Each of the interdependencies between a business and the environment creates not only a moral obligation and a risk but also a node of potential reward. Responsible managers attend to these impacts and reduce or remedy the harms they cause (Esty and Winston, 2009; Porter and Kramer, 2006). Strategic, responsible managers attend to these impacts and create value-enhancing capabilities. Global Compact Principles 7 through 9 direct a manager’s attention to the largest and most important of those risks and opportunities. Greenhouse gases, the impact of which add directly and indirectly to reducing the resilience and productivity of the ecosystem services upon which we depend, tops that list (EN.3). In addition to reducing the risks associated with energy consumption, water use, waste disposal, and air emissions (EN.3-6), the Global Compact also directs precaution toward the conditions for sustaining productive, resilient ecosystems. The safe handling and use of toxic chemicals, protection of biodiversity, and sustainable use and management of natural resources (EN.8-10), all drive managerial focus toward life-protecting and enhancing practices.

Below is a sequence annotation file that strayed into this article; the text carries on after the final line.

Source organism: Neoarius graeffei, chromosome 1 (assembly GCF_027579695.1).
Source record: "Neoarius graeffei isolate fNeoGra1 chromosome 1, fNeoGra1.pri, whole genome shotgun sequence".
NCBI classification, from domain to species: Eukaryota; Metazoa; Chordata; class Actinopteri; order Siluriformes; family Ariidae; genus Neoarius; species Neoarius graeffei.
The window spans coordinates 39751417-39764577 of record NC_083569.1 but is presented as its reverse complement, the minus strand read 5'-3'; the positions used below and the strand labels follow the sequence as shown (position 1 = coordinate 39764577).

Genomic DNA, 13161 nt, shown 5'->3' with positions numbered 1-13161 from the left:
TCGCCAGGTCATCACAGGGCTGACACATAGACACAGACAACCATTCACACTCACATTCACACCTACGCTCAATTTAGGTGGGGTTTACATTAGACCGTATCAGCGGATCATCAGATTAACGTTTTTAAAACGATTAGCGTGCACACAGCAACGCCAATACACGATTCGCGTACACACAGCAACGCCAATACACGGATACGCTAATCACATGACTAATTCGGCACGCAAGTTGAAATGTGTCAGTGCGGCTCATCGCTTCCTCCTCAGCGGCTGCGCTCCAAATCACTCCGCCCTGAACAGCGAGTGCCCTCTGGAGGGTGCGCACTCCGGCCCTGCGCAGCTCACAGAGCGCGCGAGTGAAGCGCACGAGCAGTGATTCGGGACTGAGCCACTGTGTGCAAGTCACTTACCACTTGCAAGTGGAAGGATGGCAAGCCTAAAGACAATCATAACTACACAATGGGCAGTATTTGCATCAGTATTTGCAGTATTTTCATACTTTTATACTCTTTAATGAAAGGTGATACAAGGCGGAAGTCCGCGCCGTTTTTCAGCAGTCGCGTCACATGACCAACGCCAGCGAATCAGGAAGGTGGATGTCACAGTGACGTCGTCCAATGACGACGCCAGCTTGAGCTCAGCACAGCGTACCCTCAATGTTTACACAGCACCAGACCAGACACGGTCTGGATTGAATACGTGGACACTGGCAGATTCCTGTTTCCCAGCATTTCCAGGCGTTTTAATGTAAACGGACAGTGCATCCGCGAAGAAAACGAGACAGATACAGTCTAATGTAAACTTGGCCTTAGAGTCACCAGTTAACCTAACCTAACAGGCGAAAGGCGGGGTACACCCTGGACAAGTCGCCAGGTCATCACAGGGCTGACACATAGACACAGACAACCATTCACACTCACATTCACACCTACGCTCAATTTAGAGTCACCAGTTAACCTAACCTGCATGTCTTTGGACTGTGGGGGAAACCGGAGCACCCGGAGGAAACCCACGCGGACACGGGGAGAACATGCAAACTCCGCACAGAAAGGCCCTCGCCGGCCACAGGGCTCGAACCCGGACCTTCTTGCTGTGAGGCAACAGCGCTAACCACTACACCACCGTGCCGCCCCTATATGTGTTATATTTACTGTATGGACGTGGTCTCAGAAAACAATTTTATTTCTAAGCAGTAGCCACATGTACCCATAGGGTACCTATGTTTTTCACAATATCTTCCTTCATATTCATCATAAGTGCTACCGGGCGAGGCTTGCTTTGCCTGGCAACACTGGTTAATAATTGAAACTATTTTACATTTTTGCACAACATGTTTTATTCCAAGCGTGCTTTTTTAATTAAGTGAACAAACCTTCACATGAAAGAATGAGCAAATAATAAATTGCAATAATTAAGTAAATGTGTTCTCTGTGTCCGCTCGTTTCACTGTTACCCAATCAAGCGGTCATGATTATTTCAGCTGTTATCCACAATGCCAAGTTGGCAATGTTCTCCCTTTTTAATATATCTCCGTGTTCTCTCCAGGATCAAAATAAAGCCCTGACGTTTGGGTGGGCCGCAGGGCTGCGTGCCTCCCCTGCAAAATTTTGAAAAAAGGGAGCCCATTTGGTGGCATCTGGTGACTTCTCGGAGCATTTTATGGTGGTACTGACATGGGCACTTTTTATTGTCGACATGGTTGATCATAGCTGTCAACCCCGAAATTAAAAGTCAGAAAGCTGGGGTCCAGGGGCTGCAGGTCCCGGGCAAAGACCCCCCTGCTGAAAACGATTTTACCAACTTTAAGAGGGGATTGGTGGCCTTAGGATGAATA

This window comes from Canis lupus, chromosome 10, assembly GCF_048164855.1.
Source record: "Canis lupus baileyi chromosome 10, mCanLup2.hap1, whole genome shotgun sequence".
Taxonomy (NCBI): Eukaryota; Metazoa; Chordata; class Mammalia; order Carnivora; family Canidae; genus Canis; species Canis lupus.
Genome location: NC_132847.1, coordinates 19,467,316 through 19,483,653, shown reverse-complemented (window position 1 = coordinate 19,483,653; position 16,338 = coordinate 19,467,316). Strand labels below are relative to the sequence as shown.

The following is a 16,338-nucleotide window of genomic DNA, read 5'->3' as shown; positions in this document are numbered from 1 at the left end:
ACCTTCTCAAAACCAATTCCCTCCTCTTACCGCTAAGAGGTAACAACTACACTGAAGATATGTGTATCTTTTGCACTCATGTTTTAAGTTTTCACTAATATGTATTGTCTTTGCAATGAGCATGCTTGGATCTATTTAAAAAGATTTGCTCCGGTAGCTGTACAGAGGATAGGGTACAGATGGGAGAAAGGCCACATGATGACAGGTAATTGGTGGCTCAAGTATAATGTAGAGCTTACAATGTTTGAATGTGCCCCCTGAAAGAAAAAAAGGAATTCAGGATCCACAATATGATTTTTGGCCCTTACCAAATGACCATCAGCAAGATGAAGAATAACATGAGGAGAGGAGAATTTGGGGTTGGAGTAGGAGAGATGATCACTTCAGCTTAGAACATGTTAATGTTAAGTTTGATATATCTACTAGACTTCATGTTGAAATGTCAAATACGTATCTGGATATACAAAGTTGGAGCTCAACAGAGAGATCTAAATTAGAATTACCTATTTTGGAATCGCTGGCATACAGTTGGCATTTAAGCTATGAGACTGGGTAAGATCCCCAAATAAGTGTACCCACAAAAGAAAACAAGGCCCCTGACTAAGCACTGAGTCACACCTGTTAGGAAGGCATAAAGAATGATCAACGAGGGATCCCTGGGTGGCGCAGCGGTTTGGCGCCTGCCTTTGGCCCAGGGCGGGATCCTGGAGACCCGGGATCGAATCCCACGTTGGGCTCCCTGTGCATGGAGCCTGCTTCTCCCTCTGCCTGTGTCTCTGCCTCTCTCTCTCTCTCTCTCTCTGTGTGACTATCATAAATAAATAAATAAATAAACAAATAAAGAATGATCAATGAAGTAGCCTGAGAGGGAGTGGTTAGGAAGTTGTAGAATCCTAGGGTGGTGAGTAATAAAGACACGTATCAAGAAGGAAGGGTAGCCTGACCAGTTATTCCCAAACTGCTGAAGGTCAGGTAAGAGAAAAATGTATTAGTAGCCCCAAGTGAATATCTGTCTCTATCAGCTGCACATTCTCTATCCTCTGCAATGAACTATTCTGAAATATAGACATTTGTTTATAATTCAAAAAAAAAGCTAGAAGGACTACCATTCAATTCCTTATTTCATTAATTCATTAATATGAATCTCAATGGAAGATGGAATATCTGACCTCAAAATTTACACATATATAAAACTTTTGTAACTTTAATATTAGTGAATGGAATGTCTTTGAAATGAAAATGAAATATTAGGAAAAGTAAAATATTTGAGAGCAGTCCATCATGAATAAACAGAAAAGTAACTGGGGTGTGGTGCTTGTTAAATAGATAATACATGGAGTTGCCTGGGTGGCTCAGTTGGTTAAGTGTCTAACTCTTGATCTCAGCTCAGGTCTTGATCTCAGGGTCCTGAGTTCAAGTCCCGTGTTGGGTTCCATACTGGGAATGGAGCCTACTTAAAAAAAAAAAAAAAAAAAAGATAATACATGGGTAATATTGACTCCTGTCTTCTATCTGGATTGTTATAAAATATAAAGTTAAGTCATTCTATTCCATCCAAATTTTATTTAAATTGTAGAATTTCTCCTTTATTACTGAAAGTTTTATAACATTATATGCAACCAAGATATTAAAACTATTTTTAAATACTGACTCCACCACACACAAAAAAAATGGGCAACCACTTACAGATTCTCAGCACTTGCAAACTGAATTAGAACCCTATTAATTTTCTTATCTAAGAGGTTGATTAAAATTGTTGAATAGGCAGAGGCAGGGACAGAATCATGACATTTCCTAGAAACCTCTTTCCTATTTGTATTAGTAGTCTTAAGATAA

As noted by experts and markets, none of these environmental responsibilities can be fulfilled without the use and development of environmentally “friendly” technologies (Pernick and Wilder, 2007). The technological reach of the company’s sphere of influence extends the manager’s responsibilities into zones of impact and potential reward that have historically been treated in “value-neutral” ways (EN.11). Our increasing recognition of the environmental impacts and potential impacts of our technology, for ill and for good, forms an ever-expanding horizon for innovation. Managers who take on this moral duty in a proactive way will join the ranks of companies who are doing well by doing good, whether “well” is measured in reduced cost and risk or top-line growth in revenues, goodwill, and reputation (Anderson and White, 2009).